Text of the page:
It helps to have good neighbors and friends, and in Hawaii, friends seem to form this invisible social safety net which replaces the need for paying for a lot of things like we do back home. Everyone seems to have a mechanic friend, a friend with extra avocados, an electrician, a hula dance teacher, and, you get the point.
Moana, My Savior!
During weekdays, I work for five hours to the tune of Hawaiian music on the stereo, birds singing and chainsaws in the distance. In exchange, I have a comfy room at the inn, all the food I can eat and most importantly – weekends off.
But there’s another problem: they don’t call it the Big Island for nothing!
To get around the island, I bought this 2005 Suzuki jeep. I named her Moana – Tahitian for big ocean. With the help of Moana, I am free to hit the beach after work and do some serious road tripping and hiking over the weekends.
Big Island 101
The Island of Hawaii (a.k.a the Big Island) is so big that all the other Hawaiian islands could fit in it with plenty of room to spare. It is the youngest island in the archipelago, home to five volcanoes including Kilauea which has been continuously erupting since 1983. The Big Island is big and it is getting bigger by the minute as lava keeps pouring into the ocean as you’re reading these very lines.
Out of thirteen climate zones found on our planet, eleven can be found on the Big Island. You can start your morning with some snorkeling off the coast, spend the afternoon hiking in a rainforest and finish things off with some stargazing on a snow-capped mountain. This island is beautifully unique and a remarkable place to live on.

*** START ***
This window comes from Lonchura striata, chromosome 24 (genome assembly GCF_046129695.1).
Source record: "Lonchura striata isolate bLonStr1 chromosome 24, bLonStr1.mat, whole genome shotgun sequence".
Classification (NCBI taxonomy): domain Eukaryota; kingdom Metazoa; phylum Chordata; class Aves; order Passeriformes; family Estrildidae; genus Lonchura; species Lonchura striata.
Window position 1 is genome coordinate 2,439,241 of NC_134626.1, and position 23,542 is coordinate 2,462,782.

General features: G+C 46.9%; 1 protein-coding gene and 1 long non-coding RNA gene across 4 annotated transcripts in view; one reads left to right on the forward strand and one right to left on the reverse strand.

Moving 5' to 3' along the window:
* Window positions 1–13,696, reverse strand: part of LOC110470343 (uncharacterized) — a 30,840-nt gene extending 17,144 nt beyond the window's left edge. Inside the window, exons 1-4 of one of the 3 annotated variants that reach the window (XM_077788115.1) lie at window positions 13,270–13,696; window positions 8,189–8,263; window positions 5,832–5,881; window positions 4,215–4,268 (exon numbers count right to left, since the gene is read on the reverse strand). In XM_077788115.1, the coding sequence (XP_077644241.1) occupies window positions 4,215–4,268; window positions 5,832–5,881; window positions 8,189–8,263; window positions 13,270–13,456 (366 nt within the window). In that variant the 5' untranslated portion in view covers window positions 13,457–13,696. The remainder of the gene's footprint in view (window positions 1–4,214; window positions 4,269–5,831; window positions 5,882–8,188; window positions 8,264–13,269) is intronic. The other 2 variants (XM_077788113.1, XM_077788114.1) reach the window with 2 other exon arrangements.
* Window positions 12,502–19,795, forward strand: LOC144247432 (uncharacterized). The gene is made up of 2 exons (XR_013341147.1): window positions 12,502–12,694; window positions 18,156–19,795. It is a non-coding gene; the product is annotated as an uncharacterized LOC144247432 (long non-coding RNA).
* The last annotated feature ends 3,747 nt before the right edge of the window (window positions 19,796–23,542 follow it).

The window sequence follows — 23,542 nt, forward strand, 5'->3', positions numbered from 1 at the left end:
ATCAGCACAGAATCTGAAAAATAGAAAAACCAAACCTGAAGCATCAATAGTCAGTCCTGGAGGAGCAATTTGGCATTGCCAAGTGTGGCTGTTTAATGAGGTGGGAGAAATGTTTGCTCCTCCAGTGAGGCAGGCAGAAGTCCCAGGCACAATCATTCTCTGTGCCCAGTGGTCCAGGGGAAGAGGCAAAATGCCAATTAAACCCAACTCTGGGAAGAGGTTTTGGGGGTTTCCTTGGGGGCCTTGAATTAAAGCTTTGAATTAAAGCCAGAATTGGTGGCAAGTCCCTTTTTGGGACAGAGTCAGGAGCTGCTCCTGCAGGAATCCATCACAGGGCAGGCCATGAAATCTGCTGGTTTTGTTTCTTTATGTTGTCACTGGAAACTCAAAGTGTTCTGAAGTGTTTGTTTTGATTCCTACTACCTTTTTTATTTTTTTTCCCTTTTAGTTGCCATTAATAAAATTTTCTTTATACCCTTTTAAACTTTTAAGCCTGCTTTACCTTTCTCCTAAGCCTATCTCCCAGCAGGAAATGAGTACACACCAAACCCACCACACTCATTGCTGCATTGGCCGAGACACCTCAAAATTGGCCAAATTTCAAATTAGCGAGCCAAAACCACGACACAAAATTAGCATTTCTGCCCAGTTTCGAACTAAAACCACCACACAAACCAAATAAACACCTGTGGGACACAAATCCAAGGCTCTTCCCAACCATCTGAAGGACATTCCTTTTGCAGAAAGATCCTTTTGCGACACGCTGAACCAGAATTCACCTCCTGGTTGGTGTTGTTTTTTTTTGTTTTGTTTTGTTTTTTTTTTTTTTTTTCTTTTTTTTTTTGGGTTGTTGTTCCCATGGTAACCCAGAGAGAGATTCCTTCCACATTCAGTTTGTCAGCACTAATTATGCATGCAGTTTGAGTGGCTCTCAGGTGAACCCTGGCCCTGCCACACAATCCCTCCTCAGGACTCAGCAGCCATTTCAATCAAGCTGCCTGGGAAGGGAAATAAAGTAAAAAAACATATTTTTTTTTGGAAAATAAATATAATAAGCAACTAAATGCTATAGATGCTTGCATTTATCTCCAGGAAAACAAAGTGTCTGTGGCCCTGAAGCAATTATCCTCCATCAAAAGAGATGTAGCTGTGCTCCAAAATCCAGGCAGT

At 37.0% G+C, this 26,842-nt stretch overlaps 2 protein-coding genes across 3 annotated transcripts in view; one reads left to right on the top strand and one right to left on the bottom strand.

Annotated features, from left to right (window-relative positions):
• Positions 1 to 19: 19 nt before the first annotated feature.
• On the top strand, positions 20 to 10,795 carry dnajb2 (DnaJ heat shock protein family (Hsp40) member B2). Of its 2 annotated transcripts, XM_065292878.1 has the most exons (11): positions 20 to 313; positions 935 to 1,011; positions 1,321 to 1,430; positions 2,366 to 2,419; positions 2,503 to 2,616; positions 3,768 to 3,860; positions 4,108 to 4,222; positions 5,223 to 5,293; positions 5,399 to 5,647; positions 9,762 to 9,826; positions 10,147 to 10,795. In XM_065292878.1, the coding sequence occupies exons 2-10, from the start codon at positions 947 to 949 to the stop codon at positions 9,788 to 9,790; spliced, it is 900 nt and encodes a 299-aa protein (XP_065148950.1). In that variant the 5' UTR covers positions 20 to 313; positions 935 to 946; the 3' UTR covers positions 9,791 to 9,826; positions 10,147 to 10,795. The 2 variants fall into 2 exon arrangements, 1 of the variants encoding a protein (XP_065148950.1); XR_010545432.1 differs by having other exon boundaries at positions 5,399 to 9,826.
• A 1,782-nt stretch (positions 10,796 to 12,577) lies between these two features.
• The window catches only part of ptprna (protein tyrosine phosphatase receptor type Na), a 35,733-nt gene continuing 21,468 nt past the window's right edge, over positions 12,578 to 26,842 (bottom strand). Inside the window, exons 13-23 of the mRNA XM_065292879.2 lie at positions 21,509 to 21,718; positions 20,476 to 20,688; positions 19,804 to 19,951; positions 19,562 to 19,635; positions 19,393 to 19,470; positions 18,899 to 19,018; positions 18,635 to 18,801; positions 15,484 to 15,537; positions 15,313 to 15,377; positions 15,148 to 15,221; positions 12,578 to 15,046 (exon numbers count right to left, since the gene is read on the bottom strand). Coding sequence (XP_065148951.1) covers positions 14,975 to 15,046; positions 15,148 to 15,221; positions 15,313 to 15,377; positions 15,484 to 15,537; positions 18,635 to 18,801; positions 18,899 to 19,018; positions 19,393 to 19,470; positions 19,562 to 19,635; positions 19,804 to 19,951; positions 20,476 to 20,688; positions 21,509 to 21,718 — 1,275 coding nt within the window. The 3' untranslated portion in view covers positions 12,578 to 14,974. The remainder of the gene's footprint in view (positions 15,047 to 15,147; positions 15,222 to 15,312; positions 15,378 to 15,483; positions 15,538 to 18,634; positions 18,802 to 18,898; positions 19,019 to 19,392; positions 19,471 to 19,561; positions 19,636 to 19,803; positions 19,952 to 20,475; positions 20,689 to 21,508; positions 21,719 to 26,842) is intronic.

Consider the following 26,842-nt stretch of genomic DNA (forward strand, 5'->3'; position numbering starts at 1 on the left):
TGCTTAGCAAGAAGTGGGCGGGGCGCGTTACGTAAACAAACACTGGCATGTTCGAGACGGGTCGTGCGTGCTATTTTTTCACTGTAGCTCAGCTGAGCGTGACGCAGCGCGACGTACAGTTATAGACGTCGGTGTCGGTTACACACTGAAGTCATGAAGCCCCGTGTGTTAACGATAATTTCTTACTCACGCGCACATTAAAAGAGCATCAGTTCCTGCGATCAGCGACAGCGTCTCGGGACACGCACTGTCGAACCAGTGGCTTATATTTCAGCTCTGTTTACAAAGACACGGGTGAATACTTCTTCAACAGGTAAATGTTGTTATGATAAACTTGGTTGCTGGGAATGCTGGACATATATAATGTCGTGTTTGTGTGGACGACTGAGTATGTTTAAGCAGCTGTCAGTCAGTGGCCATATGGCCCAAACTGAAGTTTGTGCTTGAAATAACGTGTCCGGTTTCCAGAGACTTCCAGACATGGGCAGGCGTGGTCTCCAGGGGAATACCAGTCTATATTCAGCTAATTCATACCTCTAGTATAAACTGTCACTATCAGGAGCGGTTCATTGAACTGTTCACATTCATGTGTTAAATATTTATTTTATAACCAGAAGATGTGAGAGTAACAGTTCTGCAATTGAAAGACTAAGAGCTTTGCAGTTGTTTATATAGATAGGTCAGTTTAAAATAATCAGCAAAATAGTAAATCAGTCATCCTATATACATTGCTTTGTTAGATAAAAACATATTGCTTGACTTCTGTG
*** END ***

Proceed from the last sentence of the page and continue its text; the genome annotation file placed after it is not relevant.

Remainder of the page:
And speaking of mountains, towering above them all is Mauna Kea. If measured from the ocean floor, Mauna Kea is the world’s tallest mountain, even taller than Mount Everest! Its thin-aired summit is usually free of clouds and always free of light pollution, making it the perfect place for watching the heavens. In fact, Mauna Kea is home to the largest collection of high-powered telescopes, where scientists from around the world watch the night sky in search of ‘that something’.
All these enormous mountains create very interesting weather patterns on the island.
Kailua vs. Hilo: Sun vs. Rain
Over on the east coast, it’s almost always cloudy, wet and humid. It’s where you find pristine rainforests, waterfalls, deep valleys, and Hilo – the largest town on the island, an authentic place where hippies, farmers and native Hawaiians all mix together.
In sharp contrast, the island’s west coast is almost always sunny and dry. It’s where whales like to breach, where coffee is grown, where you find the best beaches and the charming little town of Kailua-Kona – a magnet for tourists, sunset-lovers, and the complete opposite of Hilo in terms of vibe.
What About the Beaches?